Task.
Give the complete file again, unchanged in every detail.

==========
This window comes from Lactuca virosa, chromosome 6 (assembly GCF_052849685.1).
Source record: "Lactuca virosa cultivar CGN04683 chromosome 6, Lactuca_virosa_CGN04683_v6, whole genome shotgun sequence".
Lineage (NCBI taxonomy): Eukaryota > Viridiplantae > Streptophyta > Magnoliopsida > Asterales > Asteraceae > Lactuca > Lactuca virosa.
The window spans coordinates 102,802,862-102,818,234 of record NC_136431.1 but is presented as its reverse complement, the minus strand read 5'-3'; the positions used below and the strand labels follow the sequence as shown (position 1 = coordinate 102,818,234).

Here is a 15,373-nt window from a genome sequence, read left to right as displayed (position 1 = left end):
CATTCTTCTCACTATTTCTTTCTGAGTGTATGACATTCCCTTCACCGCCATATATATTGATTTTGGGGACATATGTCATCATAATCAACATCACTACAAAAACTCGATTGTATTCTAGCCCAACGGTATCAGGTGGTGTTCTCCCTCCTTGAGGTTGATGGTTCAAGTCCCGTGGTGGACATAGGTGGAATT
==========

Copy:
This window comes from Lactuca virosa, chromosome 6 (assembly GCF_052849685.1).
Source record: "Lactuca virosa cultivar CGN04683 chromosome 6, Lactuca_virosa_CGN04683_v6, whole genome shotgun sequence".
Lineage (NCBI taxonomy): Eukaryota > Viridiplantae > Streptophyta > Magnoliopsida > Asterales > Asteraceae > Lactuca > Lactuca virosa.
The window spans coordinates 102,802,862-102,818,234 of record NC_136431.1 but is presented as its reverse complement, the minus strand read 5'-3'; the positions used below and the strand labels follow the sequence as shown (position 1 = coordinate 102,818,234).

Here is a 15,373-nt window from a genome sequence, read left to right as displayed (position 1 = left end):
CATTCTTCTCACTATTTCTTTCTGAGTGTATGACATTCCCTTCACCGCCATATATATTGATTTTGGGGACATATGTCATCATAATCAACATCACTACAAAAACTCGATTGTATTCTAGCCCAACGGTATCAGGTGGTGTTCTCCCTCCTTGAGGTTGATGGTTCAAGTCCCGTGGTGGACATAGGTGGAATT